Sunday, January 8, 2012

Upper (Upper) Whataroa River - West Coast, NZ

The West Coast of New Zealand has numerous classic kayaking runs that are famed due to their steep, remote and continuous nature. During the early 1990s through to the mid-2000s it was the Arahura, Whitcombe (Cropp put-in) and Hokitika River's (Nogo Creek put-in) that were sort after, but the times are changing. Not to say those runs have lost their appeal, it's just that the sport has evolved in term of gear design and paddlers ability and mentality. And as a local's to the area we have been searching for more goods anywhere we can find it. Surprisingly we have hit a fair bit of gold this year, getting the First Descent of Rocky Creek, adding a few kilometres to the top of the Wanganui River and now we have taken the cake... bagging the First Descent of the Upper (Upper) Whataroa.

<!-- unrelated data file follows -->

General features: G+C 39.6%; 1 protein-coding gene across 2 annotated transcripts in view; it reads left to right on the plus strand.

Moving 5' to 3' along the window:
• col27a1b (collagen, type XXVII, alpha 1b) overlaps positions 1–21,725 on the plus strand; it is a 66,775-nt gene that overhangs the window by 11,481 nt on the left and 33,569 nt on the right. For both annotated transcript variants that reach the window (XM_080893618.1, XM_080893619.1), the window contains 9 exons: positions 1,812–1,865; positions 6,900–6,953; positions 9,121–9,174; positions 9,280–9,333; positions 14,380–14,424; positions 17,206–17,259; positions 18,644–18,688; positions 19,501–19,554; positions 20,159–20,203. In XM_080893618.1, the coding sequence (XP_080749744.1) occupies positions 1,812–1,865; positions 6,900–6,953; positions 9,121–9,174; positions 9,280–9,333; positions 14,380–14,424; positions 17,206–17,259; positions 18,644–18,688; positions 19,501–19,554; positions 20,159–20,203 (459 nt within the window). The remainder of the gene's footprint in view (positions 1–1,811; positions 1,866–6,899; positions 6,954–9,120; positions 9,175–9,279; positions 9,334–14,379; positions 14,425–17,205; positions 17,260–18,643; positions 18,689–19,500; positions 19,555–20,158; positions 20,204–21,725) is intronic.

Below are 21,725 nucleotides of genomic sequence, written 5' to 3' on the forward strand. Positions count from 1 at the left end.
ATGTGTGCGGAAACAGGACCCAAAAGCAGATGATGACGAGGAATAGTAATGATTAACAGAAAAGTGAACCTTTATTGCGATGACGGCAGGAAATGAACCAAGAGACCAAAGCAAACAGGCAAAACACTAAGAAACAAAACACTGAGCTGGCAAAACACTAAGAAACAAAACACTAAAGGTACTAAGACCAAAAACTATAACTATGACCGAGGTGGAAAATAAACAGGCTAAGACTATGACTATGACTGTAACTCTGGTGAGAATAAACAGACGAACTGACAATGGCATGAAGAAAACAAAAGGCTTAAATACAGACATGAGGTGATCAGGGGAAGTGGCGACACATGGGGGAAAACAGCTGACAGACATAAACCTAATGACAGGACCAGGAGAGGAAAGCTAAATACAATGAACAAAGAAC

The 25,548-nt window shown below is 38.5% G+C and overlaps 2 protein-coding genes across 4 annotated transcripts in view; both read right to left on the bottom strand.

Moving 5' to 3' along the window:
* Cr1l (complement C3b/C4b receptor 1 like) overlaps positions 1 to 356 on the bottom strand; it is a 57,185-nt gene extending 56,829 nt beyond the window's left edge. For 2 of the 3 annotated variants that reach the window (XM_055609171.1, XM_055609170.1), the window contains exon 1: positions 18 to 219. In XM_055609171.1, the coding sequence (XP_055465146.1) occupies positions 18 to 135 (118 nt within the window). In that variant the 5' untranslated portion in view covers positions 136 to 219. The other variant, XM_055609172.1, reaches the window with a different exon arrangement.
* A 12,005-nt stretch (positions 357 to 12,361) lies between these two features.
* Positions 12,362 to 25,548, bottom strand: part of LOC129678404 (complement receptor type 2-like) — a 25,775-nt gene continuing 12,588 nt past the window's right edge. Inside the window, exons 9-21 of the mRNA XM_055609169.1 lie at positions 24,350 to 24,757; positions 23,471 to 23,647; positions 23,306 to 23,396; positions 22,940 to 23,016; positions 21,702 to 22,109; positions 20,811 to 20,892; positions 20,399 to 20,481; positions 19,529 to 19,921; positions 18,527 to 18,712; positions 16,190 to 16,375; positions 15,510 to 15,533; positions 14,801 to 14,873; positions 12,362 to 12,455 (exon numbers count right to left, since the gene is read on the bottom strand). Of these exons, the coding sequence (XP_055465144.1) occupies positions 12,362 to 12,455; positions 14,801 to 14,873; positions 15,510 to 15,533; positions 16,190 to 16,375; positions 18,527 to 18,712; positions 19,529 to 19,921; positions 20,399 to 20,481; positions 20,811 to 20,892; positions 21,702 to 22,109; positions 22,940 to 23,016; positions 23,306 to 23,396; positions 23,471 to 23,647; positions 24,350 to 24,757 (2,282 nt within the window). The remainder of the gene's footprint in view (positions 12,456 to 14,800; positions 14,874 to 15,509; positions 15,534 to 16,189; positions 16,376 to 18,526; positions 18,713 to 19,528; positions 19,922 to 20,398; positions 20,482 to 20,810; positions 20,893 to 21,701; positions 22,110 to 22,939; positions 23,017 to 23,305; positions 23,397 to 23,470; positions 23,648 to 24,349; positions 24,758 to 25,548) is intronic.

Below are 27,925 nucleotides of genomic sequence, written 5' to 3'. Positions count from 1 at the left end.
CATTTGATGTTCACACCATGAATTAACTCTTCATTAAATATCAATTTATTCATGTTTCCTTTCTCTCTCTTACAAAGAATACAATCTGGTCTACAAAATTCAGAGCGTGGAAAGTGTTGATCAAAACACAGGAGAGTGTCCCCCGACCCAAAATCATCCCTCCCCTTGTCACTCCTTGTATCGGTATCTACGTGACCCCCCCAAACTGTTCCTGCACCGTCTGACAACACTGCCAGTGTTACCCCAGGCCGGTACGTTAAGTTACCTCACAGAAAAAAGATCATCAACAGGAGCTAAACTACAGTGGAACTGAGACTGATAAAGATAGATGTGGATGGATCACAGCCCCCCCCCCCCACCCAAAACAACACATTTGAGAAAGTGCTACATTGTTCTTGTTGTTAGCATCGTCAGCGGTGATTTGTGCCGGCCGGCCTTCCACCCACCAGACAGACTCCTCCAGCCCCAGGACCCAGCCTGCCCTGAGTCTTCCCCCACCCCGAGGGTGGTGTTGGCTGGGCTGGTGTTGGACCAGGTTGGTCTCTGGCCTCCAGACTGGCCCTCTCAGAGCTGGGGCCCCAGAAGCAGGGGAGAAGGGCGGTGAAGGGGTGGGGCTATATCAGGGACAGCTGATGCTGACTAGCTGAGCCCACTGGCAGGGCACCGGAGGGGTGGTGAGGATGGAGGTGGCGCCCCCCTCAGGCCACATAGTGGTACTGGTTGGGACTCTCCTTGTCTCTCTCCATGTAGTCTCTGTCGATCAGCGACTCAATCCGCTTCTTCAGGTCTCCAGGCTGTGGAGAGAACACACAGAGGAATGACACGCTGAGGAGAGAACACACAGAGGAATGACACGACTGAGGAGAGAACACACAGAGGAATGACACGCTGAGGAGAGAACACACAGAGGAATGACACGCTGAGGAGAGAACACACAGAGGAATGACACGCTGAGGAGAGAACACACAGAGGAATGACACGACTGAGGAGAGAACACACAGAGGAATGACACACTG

Our shuttle driver - Zeb Laing (p. Jordy)

Dylan looking down on the first section from
our put-in (p. Jordy)

Well for me this trip started off pretty rough. After going up in the first flight and selecting our put-in I made my way downstream to scout the first heinously steep section. After deciding that the first one 'should go' I seen the chopper coming in the distance so snapped a few shots... then much to my dismay I looked to see my dry-top be blown into the river and run the entrance to the first huge cascade before disappearing into a rock jumble.... and that was the last I seen of that. Feeling deflated due to the ominous idea of paddling a glacial feed, high-alpine multi-day trip without a dry-top... I portaged the first one (which then we all decided was a bit dodgey) and then began what was going to be a 'cool' river trip.

Dylan trying to find my dry-top... to
no avail (p. Simon Rutherford)